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Jaire Alexander, Josh Jackson flash playmaking skills

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The Green Bay Packers did more than bring in coordinator Mike Pettine to improve a heretofore toothless defense, the team also imported two early-round rookies.

Thus far in the preseason, first-round pick Jaire Alexander and second-rounder Josh Jackson look like the real deal.

With the Packers resting most their starters during Friday's preseason tilt in Oakland, it gave the youngsters needed reps as they transition to the pro level. Both flashed playmaking ability.

After playing sparingly in previous preseason tilts due to a lingering groin issue, Alexander started opposite Tramon Williams. The rookie allowed a big play to Amari Cooper off the bat but rebounded with an interception. Alexander did a good job making up ground on Dwayne Harris on the play and cut in front of the pass for the leaping INT.

"That's what you want. You want the pick, especially early to build your confidence up," Alexander said, via the team's official website. "I couldn't even see the ball. It got lost in the light. Somehow it ended up in my hands. I don't know how."

Jackson also continues to flash impressive ball skills. A week after a pick-six against Pittsburgh, the rookie should have earned another. Jackson drove on a Connor Cook pass, stepping in front of the receiver and taking it to the house. The INT was wiped out by a Packers holding penalty away from the play. Despite the pick not going on the official preseason stat sheet, it displayed the rookie's ability to read the route and drive on the ball in the air.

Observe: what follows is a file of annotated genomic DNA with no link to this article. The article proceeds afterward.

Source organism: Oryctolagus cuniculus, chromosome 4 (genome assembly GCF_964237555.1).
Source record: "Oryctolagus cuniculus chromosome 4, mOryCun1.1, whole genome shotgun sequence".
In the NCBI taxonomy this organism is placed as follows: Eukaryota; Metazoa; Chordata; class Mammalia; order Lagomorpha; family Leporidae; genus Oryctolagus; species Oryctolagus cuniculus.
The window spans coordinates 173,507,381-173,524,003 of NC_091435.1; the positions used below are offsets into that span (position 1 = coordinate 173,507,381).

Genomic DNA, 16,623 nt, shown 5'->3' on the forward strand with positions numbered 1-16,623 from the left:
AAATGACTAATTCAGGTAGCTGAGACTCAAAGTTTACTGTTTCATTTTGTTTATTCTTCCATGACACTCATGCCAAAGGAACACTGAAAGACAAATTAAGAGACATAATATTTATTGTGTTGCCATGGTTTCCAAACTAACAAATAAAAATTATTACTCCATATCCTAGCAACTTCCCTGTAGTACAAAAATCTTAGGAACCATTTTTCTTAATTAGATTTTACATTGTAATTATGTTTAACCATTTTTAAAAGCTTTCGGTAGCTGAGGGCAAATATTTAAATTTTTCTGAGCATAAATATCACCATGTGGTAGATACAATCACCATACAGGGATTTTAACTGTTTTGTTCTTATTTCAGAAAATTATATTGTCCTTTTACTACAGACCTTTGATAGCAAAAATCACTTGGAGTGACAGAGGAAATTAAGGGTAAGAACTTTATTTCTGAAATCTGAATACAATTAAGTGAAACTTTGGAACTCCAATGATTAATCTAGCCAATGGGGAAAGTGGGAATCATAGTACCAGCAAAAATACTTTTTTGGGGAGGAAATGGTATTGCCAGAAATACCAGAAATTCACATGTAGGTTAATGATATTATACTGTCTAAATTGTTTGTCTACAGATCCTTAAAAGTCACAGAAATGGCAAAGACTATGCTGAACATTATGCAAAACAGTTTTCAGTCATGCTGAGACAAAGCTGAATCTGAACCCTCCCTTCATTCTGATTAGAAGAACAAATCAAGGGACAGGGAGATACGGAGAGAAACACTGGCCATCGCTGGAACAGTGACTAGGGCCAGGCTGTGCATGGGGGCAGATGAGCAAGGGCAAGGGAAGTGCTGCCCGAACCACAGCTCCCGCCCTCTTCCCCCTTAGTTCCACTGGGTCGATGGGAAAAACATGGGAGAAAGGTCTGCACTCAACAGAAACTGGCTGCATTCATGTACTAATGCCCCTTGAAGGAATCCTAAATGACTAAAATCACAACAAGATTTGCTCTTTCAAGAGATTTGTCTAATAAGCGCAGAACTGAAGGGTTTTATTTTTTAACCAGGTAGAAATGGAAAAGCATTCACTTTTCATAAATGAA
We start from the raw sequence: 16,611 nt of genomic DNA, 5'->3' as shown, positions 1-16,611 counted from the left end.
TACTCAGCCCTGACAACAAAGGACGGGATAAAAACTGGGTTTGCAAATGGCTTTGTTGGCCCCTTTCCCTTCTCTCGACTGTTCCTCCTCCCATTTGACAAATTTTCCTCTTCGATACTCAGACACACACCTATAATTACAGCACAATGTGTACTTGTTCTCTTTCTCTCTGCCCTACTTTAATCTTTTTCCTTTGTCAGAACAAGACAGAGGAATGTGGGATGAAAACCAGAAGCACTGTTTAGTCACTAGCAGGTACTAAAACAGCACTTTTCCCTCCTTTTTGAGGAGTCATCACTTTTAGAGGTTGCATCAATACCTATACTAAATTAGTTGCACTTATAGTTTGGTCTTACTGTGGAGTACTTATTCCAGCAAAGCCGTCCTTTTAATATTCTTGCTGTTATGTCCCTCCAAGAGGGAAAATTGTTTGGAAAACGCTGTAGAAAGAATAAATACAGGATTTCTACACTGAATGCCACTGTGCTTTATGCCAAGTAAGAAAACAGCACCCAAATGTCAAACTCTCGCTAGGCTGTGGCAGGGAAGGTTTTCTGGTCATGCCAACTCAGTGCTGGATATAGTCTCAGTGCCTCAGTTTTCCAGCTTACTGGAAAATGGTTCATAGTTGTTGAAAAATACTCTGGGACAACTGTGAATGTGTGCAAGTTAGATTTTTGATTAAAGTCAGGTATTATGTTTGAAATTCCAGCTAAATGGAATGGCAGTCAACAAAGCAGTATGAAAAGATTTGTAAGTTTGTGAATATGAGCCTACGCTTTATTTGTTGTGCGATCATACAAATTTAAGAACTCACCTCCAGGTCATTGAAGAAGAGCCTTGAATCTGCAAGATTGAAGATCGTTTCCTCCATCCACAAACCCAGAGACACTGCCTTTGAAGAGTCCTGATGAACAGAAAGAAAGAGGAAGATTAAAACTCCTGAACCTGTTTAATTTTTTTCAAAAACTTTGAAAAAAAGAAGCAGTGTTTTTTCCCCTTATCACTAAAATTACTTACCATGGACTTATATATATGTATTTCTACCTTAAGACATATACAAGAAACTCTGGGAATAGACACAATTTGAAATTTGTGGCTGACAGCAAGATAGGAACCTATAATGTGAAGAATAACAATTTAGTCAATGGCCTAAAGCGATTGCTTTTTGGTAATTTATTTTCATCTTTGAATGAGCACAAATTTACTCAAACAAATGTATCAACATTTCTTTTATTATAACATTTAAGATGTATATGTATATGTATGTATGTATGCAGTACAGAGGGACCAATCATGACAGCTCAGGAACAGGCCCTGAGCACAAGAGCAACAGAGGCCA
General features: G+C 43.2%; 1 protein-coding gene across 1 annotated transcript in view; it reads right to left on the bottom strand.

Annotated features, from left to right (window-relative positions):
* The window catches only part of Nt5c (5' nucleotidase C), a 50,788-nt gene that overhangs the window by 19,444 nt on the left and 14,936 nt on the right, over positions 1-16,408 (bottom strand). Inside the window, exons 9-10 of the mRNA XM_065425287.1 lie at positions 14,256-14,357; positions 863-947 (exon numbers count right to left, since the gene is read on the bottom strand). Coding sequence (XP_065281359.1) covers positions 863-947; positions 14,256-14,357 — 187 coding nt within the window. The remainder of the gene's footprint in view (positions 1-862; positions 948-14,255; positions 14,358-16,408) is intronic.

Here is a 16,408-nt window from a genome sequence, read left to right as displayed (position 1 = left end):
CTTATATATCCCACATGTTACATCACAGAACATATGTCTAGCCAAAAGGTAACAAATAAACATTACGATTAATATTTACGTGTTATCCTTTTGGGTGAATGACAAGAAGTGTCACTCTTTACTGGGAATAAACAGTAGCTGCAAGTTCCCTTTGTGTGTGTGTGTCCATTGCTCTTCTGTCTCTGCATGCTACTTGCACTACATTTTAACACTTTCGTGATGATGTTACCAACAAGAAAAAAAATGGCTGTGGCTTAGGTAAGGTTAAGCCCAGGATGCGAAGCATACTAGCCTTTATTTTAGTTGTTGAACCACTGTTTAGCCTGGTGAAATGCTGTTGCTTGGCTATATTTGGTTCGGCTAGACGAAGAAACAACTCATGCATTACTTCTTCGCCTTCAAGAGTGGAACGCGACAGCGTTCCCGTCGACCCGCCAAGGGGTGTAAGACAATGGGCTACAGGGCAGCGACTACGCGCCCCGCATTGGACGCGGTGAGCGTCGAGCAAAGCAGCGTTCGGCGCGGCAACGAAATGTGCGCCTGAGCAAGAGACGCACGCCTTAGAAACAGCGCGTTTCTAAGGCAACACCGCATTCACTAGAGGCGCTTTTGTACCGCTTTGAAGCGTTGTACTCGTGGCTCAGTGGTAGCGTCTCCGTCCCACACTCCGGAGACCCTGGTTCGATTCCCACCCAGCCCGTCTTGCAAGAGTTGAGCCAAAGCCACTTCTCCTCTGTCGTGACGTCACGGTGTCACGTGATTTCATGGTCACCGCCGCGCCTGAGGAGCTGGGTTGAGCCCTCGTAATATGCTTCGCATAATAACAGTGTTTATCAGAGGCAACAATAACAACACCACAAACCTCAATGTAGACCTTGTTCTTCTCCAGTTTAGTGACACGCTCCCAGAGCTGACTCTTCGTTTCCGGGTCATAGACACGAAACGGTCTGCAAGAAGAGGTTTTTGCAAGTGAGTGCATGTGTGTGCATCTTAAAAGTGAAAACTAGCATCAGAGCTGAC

"It's really about getting into my groove," Jackson said. "I'd say the first couple weeks it's trying to get back into the way things operate. I'm feeling comfortable, I'm feeling confident. I'm feeling like I have a good understanding."

The duo continues to battle for playing time behind Williams, Devon House, and 2017 second-round pick Kevin King. After struggling the past several seasons to build depth and playmakers in the secondary -- despite throwing multiple draft picks at the project -- Green Bay might finally have found their future corners. A defensive back unit that was a liability last season could be a deep advantage in a pass-happy league.

"Both of these guys, they respect the game as much as possible, but they fear nothing about it," Williams said of the rookies. "That's the approach you have to take to this game because you're going to face some tough battles week-in and week-out. If you fear those battles, you're always going to come up on the short side of it, but if you embrace those battles, you have a chance."

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